Warner's delivers a solid 1080p/VC-1 transfer to Magnolia. The expert cinematography of the movie shines in high definition, where the lingering close-ups and slow pans help capture the moment with both emotion and detail. I don't approach films scientifically, so I can't say this without error, but there are certainly no obvious moments of artifacting, over-compression or noise issues. The image is surprisingly clean, especially given the range of environments and abundance of dark interiors. Any anomalies would probably be the result of source footage and not the transfer, but the upgrade for this from the previous DVD versions is readily apparent.
Magnolia is much more of a visual film than it is auditory. The dialogue-heavy pacing is right where it should be in the mix, and is expertly balanced. When action does take place in the sound field, it is full and immersive, and the Dolby TrueHD 5.1 track becomes more of an obvious upgrade. Likewise, the musical aspects of the film – from the score as well as the prominent montage to Aimee Mann's Oscar-nominated "Save Me" – supply rich texture to the film, instead of just jumping out at you. The audio track is almost impressive in how unimpressive it is. Although certainly not a demonstration piece for your home theater, it is exactly what it needs to be for this film.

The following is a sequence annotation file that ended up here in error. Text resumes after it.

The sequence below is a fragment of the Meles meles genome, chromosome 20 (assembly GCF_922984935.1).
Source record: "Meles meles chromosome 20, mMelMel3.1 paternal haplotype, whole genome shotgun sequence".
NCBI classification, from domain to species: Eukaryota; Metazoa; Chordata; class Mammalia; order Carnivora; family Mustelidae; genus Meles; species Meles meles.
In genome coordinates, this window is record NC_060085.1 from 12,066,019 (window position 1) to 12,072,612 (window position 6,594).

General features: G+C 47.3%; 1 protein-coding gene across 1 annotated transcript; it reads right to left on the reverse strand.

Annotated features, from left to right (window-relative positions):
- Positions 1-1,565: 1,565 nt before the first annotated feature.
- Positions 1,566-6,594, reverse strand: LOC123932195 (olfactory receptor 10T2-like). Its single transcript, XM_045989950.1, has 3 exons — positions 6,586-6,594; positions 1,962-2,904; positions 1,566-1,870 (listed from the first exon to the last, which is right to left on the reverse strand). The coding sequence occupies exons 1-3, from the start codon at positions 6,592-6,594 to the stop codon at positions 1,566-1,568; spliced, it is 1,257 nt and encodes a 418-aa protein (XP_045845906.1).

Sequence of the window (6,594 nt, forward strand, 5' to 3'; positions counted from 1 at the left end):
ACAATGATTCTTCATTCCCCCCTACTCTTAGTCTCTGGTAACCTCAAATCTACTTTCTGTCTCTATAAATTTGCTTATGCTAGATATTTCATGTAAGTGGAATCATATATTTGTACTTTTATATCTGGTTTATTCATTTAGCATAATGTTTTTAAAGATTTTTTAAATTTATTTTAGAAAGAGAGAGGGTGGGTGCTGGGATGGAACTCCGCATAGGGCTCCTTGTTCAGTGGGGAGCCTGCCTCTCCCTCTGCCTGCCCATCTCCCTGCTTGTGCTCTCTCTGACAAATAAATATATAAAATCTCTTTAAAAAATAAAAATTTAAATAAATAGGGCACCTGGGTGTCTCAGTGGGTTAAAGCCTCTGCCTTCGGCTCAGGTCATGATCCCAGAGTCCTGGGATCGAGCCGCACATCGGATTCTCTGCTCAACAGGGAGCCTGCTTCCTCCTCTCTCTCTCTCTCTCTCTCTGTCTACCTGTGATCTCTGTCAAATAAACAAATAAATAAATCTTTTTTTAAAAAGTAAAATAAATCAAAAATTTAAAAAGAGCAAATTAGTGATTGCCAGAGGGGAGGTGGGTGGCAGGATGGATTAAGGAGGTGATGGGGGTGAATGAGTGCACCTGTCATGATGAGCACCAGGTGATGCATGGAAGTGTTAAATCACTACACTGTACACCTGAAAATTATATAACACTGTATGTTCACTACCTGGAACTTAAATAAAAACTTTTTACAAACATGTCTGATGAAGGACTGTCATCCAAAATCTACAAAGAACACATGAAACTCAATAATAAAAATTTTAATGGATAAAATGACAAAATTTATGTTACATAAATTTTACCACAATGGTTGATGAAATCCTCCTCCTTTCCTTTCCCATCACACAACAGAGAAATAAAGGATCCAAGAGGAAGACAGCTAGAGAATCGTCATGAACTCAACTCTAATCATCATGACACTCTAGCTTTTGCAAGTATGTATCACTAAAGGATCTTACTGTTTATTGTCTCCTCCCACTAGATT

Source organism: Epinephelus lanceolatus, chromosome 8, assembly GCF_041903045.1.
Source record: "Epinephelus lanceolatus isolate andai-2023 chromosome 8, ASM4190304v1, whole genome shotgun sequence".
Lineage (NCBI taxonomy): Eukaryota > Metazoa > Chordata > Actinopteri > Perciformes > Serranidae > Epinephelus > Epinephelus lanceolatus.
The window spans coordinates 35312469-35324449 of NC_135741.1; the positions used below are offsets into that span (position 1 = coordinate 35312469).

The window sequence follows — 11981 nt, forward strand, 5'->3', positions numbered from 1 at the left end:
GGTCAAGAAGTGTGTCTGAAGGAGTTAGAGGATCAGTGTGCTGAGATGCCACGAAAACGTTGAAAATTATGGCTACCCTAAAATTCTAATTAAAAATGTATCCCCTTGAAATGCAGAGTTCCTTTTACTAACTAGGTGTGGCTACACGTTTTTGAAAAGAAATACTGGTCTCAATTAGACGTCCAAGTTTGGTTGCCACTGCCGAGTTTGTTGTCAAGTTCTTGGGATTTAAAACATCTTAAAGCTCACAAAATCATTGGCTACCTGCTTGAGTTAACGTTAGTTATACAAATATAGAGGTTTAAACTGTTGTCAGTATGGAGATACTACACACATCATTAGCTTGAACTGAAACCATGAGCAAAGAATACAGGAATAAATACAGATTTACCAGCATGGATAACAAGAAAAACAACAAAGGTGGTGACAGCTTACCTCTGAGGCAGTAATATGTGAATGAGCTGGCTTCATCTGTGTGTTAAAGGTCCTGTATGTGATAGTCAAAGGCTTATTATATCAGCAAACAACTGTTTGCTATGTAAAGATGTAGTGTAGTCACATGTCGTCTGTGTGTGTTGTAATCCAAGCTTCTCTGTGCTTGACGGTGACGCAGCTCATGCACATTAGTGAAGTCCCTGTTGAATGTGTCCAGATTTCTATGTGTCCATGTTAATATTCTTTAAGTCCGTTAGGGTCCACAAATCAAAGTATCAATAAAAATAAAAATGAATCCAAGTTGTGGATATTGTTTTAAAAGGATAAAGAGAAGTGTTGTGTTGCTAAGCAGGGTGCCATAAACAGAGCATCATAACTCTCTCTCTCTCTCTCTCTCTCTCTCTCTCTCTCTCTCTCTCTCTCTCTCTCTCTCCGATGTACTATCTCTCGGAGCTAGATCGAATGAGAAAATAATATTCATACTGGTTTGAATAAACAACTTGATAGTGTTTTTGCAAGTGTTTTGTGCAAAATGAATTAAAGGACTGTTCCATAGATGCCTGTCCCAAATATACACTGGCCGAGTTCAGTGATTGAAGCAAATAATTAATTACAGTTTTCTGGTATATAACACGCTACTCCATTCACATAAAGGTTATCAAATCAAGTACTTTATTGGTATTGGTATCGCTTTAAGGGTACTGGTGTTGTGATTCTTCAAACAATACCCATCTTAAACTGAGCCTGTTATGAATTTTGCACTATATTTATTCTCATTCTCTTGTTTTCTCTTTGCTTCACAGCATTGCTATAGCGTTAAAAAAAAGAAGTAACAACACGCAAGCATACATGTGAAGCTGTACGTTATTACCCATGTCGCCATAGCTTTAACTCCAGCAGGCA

Bonus MaterialsWhy is it that whenever I actually want a director's commentary track, it's nowhere to be found? Such is the case here. With a film as sprawling as Magnolia – with multiple sub-plots, and characters that work in and out of several of them – it would be very interesting to get a more thorough dissection from the creator himself. Instead, what we get is a "Video Diary" (SD, 72:43), shot on hand-held camera during the production of the film. It's a candid look from on the set during the shoot, and features interview moments with the director, some of the crew, and several of the stars. It's less revelatory than it is an unfiltered glimpse at movie-making, but it is interesting to get reactions to a film, from those involved in it; and during its production instead of months or years later, while the experience is still fresh. Definitely an interesting watch, but not a substitute for something more expository.